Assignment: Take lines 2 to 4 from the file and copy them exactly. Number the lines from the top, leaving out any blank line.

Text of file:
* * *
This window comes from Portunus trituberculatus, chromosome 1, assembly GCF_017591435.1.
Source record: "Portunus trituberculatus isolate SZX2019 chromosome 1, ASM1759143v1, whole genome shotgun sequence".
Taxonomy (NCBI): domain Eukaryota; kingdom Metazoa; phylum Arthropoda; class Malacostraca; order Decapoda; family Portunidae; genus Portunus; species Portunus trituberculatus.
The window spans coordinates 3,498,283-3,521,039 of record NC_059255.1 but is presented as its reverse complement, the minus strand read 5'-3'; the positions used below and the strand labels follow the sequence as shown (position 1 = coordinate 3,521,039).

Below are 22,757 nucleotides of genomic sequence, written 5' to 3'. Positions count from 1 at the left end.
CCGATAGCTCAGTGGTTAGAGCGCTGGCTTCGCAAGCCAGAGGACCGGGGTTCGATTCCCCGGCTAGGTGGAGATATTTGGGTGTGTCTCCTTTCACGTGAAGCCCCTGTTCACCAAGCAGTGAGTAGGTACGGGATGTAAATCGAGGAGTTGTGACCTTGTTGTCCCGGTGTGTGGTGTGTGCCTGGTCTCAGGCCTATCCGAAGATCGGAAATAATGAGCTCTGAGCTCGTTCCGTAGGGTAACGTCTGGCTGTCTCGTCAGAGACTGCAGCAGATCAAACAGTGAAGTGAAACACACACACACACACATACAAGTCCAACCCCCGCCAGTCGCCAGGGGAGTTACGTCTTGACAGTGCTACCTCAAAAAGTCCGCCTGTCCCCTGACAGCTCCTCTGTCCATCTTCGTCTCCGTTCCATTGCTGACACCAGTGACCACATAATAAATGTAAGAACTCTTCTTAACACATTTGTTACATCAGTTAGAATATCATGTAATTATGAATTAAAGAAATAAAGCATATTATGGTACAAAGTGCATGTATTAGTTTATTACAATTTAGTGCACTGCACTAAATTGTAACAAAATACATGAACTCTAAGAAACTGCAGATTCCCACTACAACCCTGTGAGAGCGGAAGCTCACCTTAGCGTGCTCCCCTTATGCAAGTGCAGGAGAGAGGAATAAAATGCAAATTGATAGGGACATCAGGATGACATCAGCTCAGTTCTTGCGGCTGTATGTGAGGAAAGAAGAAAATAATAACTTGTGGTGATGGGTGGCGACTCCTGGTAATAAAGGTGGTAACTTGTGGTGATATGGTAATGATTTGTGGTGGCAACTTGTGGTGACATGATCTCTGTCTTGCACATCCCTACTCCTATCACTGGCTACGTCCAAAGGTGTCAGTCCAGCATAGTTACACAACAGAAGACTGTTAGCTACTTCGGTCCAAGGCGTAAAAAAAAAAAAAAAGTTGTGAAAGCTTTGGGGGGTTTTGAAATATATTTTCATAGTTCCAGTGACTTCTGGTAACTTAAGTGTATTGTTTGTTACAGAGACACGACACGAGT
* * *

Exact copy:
Source record: "Portunus trituberculatus isolate SZX2019 chromosome 1, ASM1759143v1, whole genome shotgun sequence".
Taxonomy (NCBI): domain Eukaryota; kingdom Metazoa; phylum Arthropoda; class Malacostraca; order Decapoda; family Portunidae; genus Portunus; species Portunus trituberculatus.
The window spans coordinates 3,498,283-3,521,039 of record NC_059255.1 but is presented as its reverse complement, the minus strand read 5'-3'; the positions used below and the strand labels follow the sequence as shown (position 1 = coordinate 3,521,039).